Samuel Valette, Sotheby’s Senior Specialist in Impressionist & Modern Art, commented: “This exceptional work by Pablo Picasso was painted at a moment of particular tension during the war: the liberation of Paris. As such, it is infused with a sense of renewed energy and hope that distinguishes it from other wartime still-lifes, which were imbued with a more sombre and dark mood. It shows that there was light at the end of the tunnel. For Picasso, the very act of continuing to paint as normal was an act of resistance, and following the Liberation, his atelier became a must-see for the allied soldiers who wanted to witness what the master had created in the war years.”

    A GRAND SCALE PAINTING BY BASQUIAT TO LEAD SOTHEBY’S CONTEMPORARY SALE

    Tuesday, February 21st, 2017

    Untitled (One Eyed Man or Xerox Face) – Jean-Michel Basquiat  UPDATE: THIS SOLD FOR £12 MILLION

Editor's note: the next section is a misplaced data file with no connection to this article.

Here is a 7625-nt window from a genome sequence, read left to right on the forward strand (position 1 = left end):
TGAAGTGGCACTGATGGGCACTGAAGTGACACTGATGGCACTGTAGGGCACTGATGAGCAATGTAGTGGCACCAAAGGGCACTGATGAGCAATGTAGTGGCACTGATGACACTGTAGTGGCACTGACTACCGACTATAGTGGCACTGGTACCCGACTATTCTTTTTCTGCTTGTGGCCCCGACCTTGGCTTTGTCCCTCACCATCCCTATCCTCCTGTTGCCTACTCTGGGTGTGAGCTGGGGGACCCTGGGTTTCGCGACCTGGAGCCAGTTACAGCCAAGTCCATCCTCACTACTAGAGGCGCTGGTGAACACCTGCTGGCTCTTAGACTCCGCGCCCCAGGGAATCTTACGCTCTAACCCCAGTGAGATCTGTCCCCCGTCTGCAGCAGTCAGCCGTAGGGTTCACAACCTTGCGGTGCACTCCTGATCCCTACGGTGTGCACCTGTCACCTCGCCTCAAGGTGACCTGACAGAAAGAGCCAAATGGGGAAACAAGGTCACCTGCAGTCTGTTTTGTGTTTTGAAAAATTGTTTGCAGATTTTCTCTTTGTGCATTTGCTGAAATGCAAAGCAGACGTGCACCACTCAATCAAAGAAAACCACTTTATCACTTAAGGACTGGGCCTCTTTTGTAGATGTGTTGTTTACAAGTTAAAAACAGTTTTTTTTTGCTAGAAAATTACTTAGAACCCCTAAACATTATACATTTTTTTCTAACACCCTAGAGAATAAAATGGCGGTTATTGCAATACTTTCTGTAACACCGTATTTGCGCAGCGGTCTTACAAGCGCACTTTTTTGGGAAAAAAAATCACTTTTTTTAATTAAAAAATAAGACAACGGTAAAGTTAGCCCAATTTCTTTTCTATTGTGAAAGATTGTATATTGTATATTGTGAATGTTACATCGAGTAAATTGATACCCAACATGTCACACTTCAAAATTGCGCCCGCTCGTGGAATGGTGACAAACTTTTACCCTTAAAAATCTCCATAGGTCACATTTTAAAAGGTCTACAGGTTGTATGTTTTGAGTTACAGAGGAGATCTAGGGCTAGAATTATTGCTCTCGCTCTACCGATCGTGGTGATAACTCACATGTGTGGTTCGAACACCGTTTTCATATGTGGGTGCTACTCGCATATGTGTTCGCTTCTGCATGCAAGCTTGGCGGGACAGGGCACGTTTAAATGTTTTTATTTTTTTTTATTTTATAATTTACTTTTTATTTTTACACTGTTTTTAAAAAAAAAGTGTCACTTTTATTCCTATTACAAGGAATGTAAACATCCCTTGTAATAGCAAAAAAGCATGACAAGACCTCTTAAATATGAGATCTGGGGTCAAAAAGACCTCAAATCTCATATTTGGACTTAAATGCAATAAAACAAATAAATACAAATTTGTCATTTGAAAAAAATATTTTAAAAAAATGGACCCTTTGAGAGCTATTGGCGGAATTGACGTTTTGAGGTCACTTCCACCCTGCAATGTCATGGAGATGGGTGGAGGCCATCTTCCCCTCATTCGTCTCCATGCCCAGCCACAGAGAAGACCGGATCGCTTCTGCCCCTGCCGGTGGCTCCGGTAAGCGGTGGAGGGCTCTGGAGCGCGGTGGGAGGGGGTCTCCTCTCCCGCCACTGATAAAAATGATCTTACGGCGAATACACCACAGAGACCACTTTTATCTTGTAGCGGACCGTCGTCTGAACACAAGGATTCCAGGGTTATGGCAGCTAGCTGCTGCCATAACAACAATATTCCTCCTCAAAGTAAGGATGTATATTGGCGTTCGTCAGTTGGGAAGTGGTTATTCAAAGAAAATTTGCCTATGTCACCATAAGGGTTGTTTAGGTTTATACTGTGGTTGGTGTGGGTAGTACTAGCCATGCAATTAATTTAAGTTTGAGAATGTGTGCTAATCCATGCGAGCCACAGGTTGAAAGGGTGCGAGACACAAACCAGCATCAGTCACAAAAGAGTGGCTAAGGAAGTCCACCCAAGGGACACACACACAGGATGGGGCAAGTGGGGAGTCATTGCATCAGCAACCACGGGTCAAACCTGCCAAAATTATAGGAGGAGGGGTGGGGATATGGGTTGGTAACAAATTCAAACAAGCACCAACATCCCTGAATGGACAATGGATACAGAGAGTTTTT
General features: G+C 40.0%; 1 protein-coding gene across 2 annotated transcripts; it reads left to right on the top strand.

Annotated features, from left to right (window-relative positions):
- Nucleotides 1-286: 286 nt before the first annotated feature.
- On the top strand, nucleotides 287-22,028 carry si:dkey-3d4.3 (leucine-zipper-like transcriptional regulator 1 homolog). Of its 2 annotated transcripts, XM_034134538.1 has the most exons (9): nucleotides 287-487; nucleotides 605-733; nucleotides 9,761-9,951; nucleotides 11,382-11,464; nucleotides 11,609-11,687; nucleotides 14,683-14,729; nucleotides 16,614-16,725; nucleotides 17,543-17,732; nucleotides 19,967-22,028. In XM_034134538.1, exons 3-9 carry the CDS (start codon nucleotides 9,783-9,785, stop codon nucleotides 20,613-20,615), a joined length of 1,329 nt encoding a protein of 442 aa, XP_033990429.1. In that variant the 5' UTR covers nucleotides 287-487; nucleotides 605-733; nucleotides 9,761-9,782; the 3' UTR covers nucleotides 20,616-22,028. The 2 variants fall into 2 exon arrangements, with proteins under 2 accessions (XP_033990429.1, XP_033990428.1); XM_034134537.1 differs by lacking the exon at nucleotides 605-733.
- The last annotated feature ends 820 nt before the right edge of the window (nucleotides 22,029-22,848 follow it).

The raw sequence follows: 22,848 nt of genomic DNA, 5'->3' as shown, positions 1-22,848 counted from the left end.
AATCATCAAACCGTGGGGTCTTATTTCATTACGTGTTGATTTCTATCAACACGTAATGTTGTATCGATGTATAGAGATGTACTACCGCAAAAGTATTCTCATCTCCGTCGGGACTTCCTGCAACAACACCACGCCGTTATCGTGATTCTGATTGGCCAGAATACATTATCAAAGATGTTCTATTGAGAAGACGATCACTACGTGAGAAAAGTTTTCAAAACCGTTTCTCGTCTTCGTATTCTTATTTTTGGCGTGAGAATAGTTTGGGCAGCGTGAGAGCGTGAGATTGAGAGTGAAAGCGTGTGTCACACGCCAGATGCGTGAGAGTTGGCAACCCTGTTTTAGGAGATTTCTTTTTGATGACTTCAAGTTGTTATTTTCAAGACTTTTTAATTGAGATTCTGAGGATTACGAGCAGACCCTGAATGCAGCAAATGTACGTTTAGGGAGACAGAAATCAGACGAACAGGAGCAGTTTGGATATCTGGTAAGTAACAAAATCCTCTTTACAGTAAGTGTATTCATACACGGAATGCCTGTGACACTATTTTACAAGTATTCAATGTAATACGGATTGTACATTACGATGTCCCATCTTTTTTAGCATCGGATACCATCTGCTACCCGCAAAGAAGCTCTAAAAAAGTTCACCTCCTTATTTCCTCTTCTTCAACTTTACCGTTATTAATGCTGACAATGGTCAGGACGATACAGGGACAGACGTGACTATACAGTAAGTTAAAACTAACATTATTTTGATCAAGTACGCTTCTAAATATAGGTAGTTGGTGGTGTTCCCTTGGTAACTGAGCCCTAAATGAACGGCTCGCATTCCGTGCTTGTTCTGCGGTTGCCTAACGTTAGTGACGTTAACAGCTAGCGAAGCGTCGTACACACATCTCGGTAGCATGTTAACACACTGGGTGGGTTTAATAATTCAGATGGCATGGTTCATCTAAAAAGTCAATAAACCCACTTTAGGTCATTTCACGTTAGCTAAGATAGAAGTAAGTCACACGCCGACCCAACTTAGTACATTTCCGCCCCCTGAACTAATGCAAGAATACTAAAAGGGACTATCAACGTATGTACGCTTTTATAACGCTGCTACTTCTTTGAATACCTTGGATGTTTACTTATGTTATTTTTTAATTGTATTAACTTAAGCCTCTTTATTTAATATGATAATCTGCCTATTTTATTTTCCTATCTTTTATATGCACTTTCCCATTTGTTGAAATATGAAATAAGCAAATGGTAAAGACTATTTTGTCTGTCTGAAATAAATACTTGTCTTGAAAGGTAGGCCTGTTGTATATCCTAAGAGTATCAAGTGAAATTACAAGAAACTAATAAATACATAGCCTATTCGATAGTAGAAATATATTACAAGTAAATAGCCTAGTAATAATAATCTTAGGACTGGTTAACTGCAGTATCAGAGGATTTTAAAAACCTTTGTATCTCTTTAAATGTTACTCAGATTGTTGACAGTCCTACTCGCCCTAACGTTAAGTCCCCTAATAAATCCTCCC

One of Jean-Michel Basquiat’s finest full-length male figures from his series of grand-scale paintings that took the art world by storm in the early 1980’s – Untitled (One Eyed Man or Xerox Face – will lead Sotheby’s Contemporary Art evening auction in London on March 8.  It was last sold at auction for $23,100 in 1987 one year before the artists death.  It is now estimated at £14-§8 million.

    Basquiat’s heroic male figures, always depicted with both arms raised aloft, and often shown with a studded halo or roughly pronged crown, formed the centrepiece of almost all the artist’s most important early works. Often based on the black athletes whose prowess allowed them to transcend racial boundaries in mid-20th century America, these figures were of huge personal importance to the artist. As a young black man raised in a middle-class family in Brooklyn, he readily felt the effects of racial segregation in art history: “I realised that I didn’t see many paintings with black people in them”.